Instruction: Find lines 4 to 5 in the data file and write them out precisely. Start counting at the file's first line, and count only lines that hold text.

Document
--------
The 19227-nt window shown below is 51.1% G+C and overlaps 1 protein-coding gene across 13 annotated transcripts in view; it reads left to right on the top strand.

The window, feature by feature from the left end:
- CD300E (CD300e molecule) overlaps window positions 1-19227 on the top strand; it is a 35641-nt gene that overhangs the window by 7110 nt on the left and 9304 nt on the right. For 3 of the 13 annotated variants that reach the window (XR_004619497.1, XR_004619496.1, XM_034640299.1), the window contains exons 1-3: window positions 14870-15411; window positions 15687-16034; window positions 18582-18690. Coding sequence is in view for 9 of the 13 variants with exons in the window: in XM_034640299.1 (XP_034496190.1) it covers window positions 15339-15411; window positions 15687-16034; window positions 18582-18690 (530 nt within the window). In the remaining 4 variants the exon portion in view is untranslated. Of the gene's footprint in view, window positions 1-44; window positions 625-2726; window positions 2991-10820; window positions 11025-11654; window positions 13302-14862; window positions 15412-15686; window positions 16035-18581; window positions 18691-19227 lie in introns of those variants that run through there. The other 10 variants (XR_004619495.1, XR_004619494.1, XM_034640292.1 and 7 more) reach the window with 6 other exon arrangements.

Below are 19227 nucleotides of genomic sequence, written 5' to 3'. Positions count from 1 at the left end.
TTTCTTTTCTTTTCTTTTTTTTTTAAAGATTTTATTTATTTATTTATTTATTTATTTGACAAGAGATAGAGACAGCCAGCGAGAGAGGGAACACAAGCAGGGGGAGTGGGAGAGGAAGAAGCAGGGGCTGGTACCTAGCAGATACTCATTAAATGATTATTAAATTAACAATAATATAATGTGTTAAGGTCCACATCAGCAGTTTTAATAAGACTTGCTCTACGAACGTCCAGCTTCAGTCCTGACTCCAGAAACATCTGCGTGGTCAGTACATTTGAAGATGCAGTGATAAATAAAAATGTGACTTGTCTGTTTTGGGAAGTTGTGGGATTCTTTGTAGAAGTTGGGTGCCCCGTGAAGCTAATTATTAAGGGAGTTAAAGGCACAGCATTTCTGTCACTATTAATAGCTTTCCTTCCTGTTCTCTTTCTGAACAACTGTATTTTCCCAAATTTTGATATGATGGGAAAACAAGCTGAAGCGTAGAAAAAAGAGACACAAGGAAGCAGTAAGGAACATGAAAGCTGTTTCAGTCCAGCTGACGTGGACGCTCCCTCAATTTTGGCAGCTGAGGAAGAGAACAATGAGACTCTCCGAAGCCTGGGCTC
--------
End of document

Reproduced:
Below are 19227 nucleotides of genomic sequence, written 5' to 3'. Positions count from 1 at the left end.
TTTCTTTTCTTTTCTTTTTTTTTTAAAGATTTTATTTATTTATTTATTTATTTATTTGACAAGAGATAGAGACAGCCAGCGAGAGAGGGAACACAAGCAGGGGGAGTGGGAGAGGAAGAAGCAGGGGCTGGTACCTAGCAGATACTCATTAAATGATTATTAAATTAACAATAATATAATGTGTTAAGGTCCACATCAGCAGTTTTAATAAGACTTGCTCTACGAACGTCCAGCTTCAGTCCTGACTCCAGAAACATCTGCGTGGTCAGTACATTTGAAGATGCAGTGATAAATAAAAATGTGACTTGTCTGTTTTGGGAAGTTGTGGGATTCTTTGTAGAAGTTGGGTGCCCCGTGAAGCTAATTATTAAGGGAGTTAAAGGCACAGCATTTCTGTCACTATTAATAGCTTTCCTTCCTGTTCTCTTTCTGAACAACTGTATTTTCCCAAATTTTGATATGATGGGAAAACAAGCTGAAGCGTAGAAAAAAGAGACACAAGGAAGCAGTAAGGAACATGAAAGCTGTTTCAGTCCAGCTGACGTGGACGCTCCCTCAATTTTGGCAGCTGAGGAAGAGAACAATGAGACTCTCCGAAGCCTGGGCTC